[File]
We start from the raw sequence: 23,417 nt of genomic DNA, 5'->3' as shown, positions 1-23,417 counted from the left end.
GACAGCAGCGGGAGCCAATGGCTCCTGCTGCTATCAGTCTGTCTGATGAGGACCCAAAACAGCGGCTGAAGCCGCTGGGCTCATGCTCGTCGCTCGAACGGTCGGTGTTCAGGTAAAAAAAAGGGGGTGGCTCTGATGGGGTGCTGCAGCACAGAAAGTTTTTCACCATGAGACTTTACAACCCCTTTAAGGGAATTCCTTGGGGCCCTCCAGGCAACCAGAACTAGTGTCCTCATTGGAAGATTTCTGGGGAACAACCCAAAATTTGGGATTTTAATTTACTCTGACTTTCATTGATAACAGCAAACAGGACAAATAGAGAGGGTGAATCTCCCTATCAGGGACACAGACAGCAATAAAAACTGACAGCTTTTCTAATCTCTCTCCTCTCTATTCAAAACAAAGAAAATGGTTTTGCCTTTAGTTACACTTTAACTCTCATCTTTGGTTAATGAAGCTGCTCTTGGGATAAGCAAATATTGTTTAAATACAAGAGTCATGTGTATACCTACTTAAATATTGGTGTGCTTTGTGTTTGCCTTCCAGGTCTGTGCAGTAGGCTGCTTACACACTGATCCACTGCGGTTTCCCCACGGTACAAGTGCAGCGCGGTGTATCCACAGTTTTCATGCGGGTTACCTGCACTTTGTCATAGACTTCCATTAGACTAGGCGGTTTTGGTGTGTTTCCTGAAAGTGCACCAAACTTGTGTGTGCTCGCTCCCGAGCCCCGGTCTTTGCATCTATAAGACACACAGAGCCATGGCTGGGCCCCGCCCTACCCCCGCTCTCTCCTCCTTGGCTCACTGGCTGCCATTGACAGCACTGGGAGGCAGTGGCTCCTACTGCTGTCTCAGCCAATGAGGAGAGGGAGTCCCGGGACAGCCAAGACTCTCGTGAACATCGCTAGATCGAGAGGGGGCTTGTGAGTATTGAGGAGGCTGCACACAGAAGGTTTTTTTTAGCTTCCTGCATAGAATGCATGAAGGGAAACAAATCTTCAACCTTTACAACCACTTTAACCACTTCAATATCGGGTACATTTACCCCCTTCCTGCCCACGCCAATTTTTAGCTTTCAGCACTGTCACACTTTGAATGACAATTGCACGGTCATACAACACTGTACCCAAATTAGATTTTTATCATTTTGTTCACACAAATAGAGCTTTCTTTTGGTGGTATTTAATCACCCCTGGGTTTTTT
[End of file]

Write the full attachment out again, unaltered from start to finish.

We start from the raw sequence: 23,417 nt of genomic DNA, 5'->3' as shown, positions 1-23,417 counted from the left end.
GACAGCAGCGGGAGCCAATGGCTCCTGCTGCTATCAGTCTGTCTGATGAGGACCCAAAACAGCGGCTGAAGCCGCTGGGCTCATGCTCGTCGCTCGAACGGTCGGTGTTCAGGTAAAAAAAAGGGGGTGGCTCTGATGGGGTGCTGCAGCACAGAAAGTTTTTCACCATGAGACTTTACAACCCCTTTAAGGGAATTCCTTGGGGCCCTCCAGGCAACCAGAACTAGTGTCCTCATTGGAAGATTTCTGGGGAACAACCCAAAATTTGGGATTTTAATTTACTCTGACTTTCATTGATAACAGCAAACAGGACAAATAGAGAGGGTGAATCTCCCTATCAGGGACACAGACAGCAATAAAAACTGACAGCTTTTCTAATCTCTCTCCTCTCTATTCAAAACAAAGAAAATGGTTTTGCCTTTAGTTACACTTTAACTCTCATCTTTGGTTAATGAAGCTGCTCTTGGGATAAGCAAATATTGTTTAAATACAAGAGTCATGTGTATACCTACTTAAATATTGGTGTGCTTTGTGTTTGCCTTCCAGGTCTGTGCAGTAGGCTGCTTACACACTGATCCACTGCGGTTTCCCCACGGTACAAGTGCAGCGCGGTGTATCCACAGTTTTCATGCGGGTTACCTGCACTTTGTCATAGACTTCCATTAGACTAGGCGGTTTTGGTGTGTTTCCTGAAAGTGCACCAAACTTGTGTGTGCTCGCTCCCGAGCCCCGGTCTTTGCATCTATAAGACACACAGAGCCATGGCTGGGCCCCGCCCTACCCCCGCTCTCTCCTCCTTGGCTCACTGGCTGCCATTGACAGCACTGGGAGGCAGTGGCTCCTACTGCTGTCTCAGCCAATGAGGAGAGGGAGTCCCGGGACAGCCAAGACTCTCGTGAACATCGCTAGATCGAGAGGGGGCTTGTGAGTATTGAGGAGGCTGCACACAGAAGGTTTTTTTTAGCTTCCTGCATAGAATGCATGAAGGGAAACAAATCTTCAACCTTTACAACCACTTTAACCACTTCAATATCGGGTACATTTACCCCCTTCCTGCCCACGCCAATTTTTAGCTTTCAGCACTGTCACACTTTGAATGACAATTGCACGGTCATACAACACTGTACCCAAATTAGATTTTTATCATTTTGTTCACACAAATAGAGCTTTCTTTTGGTGGTATTTAATCACCCCTGGGTTTTTT